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Royal London: Why ProfitShare is not a ‘gimmick’


Our announcement that we are introducing profit sharing for hundreds of thousands of new and existing pension customers from 2017 was greeted by some in the financial services community as a “gimmick” and derided for making life more difficult for advisers. Here is why I think these comments are wrong.

As a mutual provider we are owned by our customers and we distribute our profits to them, not shareholders. We always have done. What has changed is we have increased the number of customers who will receive a share. The number of with-profits policies has been decreasing for some time and by sharing our profits with unit-linked investors as well we believe we can build a bigger, stronger company that stays true to our customer-owned model.
Based on 2014 business results Royal London members would have received a bonus of 0.15 per cent on top of their underlying investment returns, at a cost to Royal London of £20m to £30m. This is a significant investment in our customers, not a gimmick. Our business plans support average bonuses of 0.15 per cent to 0.25 per cent in future.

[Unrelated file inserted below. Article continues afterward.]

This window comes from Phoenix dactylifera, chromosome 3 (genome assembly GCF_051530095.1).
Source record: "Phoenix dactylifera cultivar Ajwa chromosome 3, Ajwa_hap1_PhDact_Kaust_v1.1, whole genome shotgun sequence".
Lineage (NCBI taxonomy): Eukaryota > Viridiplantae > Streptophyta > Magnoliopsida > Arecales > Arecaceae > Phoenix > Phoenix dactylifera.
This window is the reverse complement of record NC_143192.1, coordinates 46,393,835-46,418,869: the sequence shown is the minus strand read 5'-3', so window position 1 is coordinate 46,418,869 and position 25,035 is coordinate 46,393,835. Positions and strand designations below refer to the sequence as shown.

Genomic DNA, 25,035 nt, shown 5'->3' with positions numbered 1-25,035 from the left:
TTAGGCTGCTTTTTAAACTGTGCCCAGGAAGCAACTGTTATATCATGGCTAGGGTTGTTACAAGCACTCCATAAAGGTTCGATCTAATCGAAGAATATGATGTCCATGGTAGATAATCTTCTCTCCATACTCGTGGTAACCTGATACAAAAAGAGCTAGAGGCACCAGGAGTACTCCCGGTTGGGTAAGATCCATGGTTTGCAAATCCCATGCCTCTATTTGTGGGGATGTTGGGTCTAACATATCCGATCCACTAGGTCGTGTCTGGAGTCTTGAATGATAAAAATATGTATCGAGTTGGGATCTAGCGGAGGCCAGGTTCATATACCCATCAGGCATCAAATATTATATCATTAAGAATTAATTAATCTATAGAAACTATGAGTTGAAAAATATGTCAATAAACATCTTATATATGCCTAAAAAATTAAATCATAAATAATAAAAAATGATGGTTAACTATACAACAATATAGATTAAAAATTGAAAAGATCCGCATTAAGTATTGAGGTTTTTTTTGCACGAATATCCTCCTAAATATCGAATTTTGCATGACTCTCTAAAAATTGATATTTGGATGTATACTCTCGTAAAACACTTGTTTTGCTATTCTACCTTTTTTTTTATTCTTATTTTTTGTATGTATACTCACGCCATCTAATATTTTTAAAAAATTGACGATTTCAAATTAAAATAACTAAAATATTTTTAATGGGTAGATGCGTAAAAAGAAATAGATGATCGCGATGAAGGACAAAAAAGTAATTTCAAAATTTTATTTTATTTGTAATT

We are still aiming to retain enough to reinvest in our business each year. That way we can continue to offer great products and service for the long term.

Like every other business, we cannot guarantee that we will make profits every year. So, we cannot guarantee to give a bonus every year and our illustrations do not include an amount for any expected future bonuses. However, if there are any years where the board decides they are unable to distribute a ProfitShare unit-linked customers will still receive the investment returns on their units – just the same as if ProfitShare had not been introduced.

We are more than happy for our proposition to stand next to any other offering on the basis of the product structure, charges and service we already offer. If advisers recommend our products we expect it to be on the back of these fundamental elements.

Royal London is not afraid to be different if it is in the interests of our customers. As Scottish Life we anticipated market developments by being the first to introduce offset commission  and risk-rated, term-based default funds.

ProfitShare can only be offered by a mutual company. It is perhaps not surprising then that one of the most positive quotes came from another mutual, LV= “What Royal London has done is great for member-owned companies. We … have an ambition to do something similar in the future”.

Fiona Tait is pension specialist at Royal London



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